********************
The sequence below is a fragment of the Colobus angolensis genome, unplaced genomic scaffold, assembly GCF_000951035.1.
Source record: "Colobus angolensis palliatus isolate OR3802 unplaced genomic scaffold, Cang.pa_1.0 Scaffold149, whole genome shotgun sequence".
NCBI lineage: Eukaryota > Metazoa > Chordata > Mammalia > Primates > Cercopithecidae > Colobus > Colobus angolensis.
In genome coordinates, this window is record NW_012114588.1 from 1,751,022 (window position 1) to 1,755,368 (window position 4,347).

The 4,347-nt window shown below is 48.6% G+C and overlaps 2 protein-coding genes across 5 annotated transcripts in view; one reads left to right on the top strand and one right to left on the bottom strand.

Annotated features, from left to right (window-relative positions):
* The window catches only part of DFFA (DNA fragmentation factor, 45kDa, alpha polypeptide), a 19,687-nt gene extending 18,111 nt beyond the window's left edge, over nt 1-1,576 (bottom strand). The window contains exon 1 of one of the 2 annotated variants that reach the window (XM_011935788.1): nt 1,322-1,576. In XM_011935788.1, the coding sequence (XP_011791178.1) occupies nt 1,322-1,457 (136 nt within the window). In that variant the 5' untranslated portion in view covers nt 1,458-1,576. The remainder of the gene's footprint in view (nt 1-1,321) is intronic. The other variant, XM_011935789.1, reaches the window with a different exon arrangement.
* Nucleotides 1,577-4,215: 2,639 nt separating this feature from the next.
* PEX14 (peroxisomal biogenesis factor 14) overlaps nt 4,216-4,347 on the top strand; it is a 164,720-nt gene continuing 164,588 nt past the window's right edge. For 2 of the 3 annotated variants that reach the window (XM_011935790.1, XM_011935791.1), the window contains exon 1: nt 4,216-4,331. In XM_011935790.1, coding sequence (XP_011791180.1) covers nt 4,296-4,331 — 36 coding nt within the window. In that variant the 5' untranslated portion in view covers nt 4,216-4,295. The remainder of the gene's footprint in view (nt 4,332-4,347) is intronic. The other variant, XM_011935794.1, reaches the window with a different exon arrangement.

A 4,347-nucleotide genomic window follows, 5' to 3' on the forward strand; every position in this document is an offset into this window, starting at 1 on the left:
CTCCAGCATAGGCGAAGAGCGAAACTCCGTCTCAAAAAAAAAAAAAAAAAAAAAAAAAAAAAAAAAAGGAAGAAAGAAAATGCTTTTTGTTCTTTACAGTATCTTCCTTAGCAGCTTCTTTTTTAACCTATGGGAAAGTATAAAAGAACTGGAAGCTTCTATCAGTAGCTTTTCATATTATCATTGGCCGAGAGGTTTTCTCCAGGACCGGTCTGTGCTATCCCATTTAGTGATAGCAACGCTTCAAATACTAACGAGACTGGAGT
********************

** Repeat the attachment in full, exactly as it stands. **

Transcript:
The sequence below is a fragment of the Colobus angolensis genome, unplaced genomic scaffold, assembly GCF_000951035.1.
Source record: "Colobus angolensis palliatus isolate OR3802 unplaced genomic scaffold, Cang.pa_1.0 Scaffold149, whole genome shotgun sequence".
NCBI lineage: Eukaryota > Metazoa > Chordata > Mammalia > Primates > Cercopithecidae > Colobus > Colobus angolensis.
In genome coordinates, this window is record NW_012114588.1 from 1,751,022 (window position 1) to 1,755,368 (window position 4,347).

The 4,347-nt window shown below is 48.6% G+C and overlaps 2 protein-coding genes across 5 annotated transcripts in view; one reads left to right on the top strand and one right to left on the bottom strand.

Annotated features, from left to right (window-relative positions):
* The window catches only part of DFFA (DNA fragmentation factor, 45kDa, alpha polypeptide), a 19,687-nt gene extending 18,111 nt beyond the window's left edge, over nt 1-1,576 (bottom strand). The window contains exon 1 of one of the 2 annotated variants that reach the window (XM_011935788.1): nt 1,322-1,576. In XM_011935788.1, the coding sequence (XP_011791178.1) occupies nt 1,322-1,457 (136 nt within the window). In that variant the 5' untranslated portion in view covers nt 1,458-1,576. The remainder of the gene's footprint in view (nt 1-1,321) is intronic. The other variant, XM_011935789.1, reaches the window with a different exon arrangement.
* Nucleotides 1,577-4,215: 2,639 nt separating this feature from the next.
* PEX14 (peroxisomal biogenesis factor 14) overlaps nt 4,216-4,347 on the top strand; it is a 164,720-nt gene continuing 164,588 nt past the window's right edge. For 2 of the 3 annotated variants that reach the window (XM_011935790.1, XM_011935791.1), the window contains exon 1: nt 4,216-4,331. In XM_011935790.1, coding sequence (XP_011791180.1) covers nt 4,296-4,331 — 36 coding nt within the window. In that variant the 5' untranslated portion in view covers nt 4,216-4,295. The remainder of the gene's footprint in view (nt 4,332-4,347) is intronic. The other variant, XM_011935794.1, reaches the window with a different exon arrangement.

A 4,347-nucleotide genomic window follows, 5' to 3' on the forward strand; every position in this document is an offset into this window, starting at 1 on the left:
CTCCAGCATAGGCGAAGAGCGAAACTCCGTCTCAAAAAAAAAAAAAAAAAAAAAAAAAAAAAAAAAAGGAAGAAAGAAAATGCTTTTTGTTCTTTACAGTATCTTCCTTAGCAGCTTCTTTTTTAACCTATGGGAAAGTATAAAAGAACTGGAAGCTTCTATCAGTAGCTTTTCATATTATCATTGGCCGAGAGGTTTTCTCCAGGACCGGTCTGTGCTATCCCATTTAGTGATAGCAACGCTTCAAATACTAACGAGACTGGAGT